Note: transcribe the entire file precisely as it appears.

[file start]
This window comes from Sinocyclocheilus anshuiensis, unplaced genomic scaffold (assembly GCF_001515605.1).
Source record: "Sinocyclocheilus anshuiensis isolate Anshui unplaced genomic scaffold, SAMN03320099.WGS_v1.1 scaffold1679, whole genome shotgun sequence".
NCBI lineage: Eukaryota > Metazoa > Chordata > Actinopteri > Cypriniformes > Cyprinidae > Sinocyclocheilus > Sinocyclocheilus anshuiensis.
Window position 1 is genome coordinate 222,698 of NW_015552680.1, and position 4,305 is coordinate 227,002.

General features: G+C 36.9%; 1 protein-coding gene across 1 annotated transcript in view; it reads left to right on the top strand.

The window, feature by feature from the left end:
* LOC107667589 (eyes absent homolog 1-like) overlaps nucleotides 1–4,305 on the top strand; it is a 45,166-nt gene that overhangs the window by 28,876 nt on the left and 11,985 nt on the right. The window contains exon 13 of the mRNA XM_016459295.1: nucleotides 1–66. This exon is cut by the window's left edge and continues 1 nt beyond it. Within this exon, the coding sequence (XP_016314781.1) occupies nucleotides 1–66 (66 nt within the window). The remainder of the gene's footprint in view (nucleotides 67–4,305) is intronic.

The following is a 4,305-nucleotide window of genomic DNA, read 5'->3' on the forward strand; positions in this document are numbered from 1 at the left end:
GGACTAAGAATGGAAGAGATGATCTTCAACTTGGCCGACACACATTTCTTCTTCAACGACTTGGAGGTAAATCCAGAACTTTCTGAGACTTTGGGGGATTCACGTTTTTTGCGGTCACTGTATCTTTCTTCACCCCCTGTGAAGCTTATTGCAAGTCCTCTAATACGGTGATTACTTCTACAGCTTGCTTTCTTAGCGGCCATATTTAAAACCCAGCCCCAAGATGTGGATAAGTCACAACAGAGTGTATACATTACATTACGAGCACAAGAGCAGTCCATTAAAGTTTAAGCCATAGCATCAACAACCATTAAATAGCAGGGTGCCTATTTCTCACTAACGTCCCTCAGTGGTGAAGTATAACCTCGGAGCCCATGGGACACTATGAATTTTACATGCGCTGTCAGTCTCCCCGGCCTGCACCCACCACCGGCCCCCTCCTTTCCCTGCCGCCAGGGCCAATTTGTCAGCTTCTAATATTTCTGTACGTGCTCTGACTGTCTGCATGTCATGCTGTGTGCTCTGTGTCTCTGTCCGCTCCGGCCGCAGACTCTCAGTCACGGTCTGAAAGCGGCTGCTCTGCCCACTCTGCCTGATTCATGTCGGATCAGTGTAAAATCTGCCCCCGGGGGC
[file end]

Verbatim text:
This window comes from Sinocyclocheilus anshuiensis, unplaced genomic scaffold (assembly GCF_001515605.1).
Source record: "Sinocyclocheilus anshuiensis isolate Anshui unplaced genomic scaffold, SAMN03320099.WGS_v1.1 scaffold1679, whole genome shotgun sequence".
NCBI lineage: Eukaryota > Metazoa > Chordata > Actinopteri > Cypriniformes > Cyprinidae > Sinocyclocheilus > Sinocyclocheilus anshuiensis.
Window position 1 is genome coordinate 222,698 of NW_015552680.1, and position 4,305 is coordinate 227,002.

General features: G+C 36.9%; 1 protein-coding gene across 1 annotated transcript in view; it reads left to right on the top strand.

The window, feature by feature from the left end:
* LOC107667589 (eyes absent homolog 1-like) overlaps nucleotides 1–4,305 on the top strand; it is a 45,166-nt gene that overhangs the window by 28,876 nt on the left and 11,985 nt on the right. The window contains exon 13 of the mRNA XM_016459295.1: nucleotides 1–66. This exon is cut by the window's left edge and continues 1 nt beyond it. Within this exon, the coding sequence (XP_016314781.1) occupies nucleotides 1–66 (66 nt within the window). The remainder of the gene's footprint in view (nucleotides 67–4,305) is intronic.

The following is a 4,305-nucleotide window of genomic DNA, read 5'->3' on the forward strand; positions in this document are numbered from 1 at the left end:
GGACTAAGAATGGAAGAGATGATCTTCAACTTGGCCGACACACATTTCTTCTTCAACGACTTGGAGGTAAATCCAGAACTTTCTGAGACTTTGGGGGATTCACGTTTTTTGCGGTCACTGTATCTTTCTTCACCCCCTGTGAAGCTTATTGCAAGTCCTCTAATACGGTGATTACTTCTACAGCTTGCTTTCTTAGCGGCCATATTTAAAACCCAGCCCCAAGATGTGGATAAGTCACAACAGAGTGTATACATTACATTACGAGCACAAGAGCAGTCCATTAAAGTTTAAGCCATAGCATCAACAACCATTAAATAGCAGGGTGCCTATTTCTCACTAACGTCCCTCAGTGGTGAAGTATAACCTCGGAGCCCATGGGACACTATGAATTTTACATGCGCTGTCAGTCTCCCCGGCCTGCACCCACCACCGGCCCCCTCCTTTCCCTGCCGCCAGGGCCAATTTGTCAGCTTCTAATATTTCTGTACGTGCTCTGACTGTCTGCATGTCATGCTGTGTGCTCTGTGTCTCTGTCCGCTCCGGCCGCAGACTCTCAGTCACGGTCTGAAAGCGGCTGCTCTGCCCACTCTGCCTGATTCATGTCGGATCAGTGTAAAATCTGCCCCCGGGGGC